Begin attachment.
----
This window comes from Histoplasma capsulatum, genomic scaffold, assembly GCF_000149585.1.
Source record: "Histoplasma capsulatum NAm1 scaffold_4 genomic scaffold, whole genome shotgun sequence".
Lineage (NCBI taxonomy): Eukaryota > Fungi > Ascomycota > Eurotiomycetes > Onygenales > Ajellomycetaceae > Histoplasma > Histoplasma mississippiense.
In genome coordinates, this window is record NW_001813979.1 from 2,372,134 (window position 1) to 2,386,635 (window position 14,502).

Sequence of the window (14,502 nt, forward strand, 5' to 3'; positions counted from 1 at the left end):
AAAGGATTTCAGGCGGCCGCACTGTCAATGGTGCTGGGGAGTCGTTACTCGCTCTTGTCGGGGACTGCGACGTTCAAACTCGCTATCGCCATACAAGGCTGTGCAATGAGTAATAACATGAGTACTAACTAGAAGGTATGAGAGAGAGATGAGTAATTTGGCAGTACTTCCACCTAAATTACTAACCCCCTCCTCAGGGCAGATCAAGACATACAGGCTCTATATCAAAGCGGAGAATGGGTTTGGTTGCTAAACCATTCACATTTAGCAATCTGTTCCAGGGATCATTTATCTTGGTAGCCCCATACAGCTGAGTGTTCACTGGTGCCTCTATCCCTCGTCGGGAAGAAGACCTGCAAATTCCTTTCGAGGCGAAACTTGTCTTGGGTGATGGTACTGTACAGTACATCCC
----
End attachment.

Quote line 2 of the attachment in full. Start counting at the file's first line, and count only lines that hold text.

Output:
Source record: "Histoplasma capsulatum NAm1 scaffold_4 genomic scaffold, whole genome shotgun sequence".